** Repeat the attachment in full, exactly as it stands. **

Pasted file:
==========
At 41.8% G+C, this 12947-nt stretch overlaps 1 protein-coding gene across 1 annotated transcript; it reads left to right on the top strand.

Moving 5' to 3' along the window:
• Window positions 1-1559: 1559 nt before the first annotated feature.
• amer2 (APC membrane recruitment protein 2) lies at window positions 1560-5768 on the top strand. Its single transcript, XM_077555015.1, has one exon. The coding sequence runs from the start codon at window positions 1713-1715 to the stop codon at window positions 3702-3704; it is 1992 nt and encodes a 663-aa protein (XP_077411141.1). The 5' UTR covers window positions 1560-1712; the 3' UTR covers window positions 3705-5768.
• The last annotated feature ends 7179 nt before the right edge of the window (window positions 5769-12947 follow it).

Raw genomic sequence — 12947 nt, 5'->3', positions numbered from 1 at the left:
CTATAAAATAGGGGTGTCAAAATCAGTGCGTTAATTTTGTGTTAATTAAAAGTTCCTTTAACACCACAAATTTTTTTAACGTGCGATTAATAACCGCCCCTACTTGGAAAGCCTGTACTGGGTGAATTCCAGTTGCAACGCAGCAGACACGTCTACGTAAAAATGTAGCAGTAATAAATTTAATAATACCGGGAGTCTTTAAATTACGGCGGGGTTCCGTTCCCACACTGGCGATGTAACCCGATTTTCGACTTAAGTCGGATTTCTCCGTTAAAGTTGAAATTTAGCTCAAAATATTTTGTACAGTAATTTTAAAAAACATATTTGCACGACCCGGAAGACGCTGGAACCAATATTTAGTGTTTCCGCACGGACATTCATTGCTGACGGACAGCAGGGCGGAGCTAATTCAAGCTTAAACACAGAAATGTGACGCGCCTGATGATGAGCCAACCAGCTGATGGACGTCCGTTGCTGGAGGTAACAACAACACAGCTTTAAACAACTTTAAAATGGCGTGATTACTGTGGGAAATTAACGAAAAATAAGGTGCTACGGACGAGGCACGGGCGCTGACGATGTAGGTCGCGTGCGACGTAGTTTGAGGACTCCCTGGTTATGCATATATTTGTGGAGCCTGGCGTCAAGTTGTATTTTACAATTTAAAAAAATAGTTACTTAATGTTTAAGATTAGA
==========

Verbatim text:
At 41.8% G+C, this 12947-nt stretch overlaps 1 protein-coding gene across 1 annotated transcript; it reads left to right on the top strand.

Moving 5' to 3' along the window:
• Window positions 1-1559: 1559 nt before the first annotated feature.
• amer2 (APC membrane recruitment protein 2) lies at window positions 1560-5768 on the top strand. Its single transcript, XM_077555015.1, has one exon. The coding sequence runs from the start codon at window positions 1713-1715 to the stop codon at window positions 3702-3704; it is 1992 nt and encodes a 663-aa protein (XP_077411141.1). The 5' UTR covers window positions 1560-1712; the 3' UTR covers window positions 3705-5768.
• The last annotated feature ends 7179 nt before the right edge of the window (window positions 5769-12947 follow it).

Raw genomic sequence — 12947 nt, 5'->3', positions numbered from 1 at the left:
CTATAAAATAGGGGTGTCAAAATCAGTGCGTTAATTTTGTGTTAATTAAAAGTTCCTTTAACACCACAAATTTTTTTAACGTGCGATTAATAACCGCCCCTACTTGGAAAGCCTGTACTGGGTGAATTCCAGTTGCAACGCAGCAGACACGTCTACGTAAAAATGTAGCAGTAATAAATTTAATAATACCGGGAGTCTTTAAATTACGGCGGGGTTCCGTTCCCACACTGGCGATGTAACCCGATTTTCGACTTAAGTCGGATTTCTCCGTTAAAGTTGAAATTTAGCTCAAAATATTTTGTACAGTAATTTTAAAAAACATATTTGCACGACCCGGAAGACGCTGGAACCAATATTTAGTGTTTCCGCACGGACATTCATTGCTGACGGACAGCAGGGCGGAGCTAATTCAAGCTTAAACACAGAAATGTGACGCGCCTGATGATGAGCCAACCAGCTGATGGACGTCCGTTGCTGGAGGTAACAACAACACAGCTTTAAACAACTTTAAAATGGCGTGATTACTGTGGGAAATTAACGAAAAATAAGGTGCTACGGACGAGGCACGGGCGCTGACGATGTAGGTCGCGTGCGACGTAGTTTGAGGACTCCCTGGTTATGCATATATTTGTGGAGCCTGGCGTCAAGTTGTATTTTACAATTTAAAAAAATAGTTACTTAATGTTTAAGATTAGA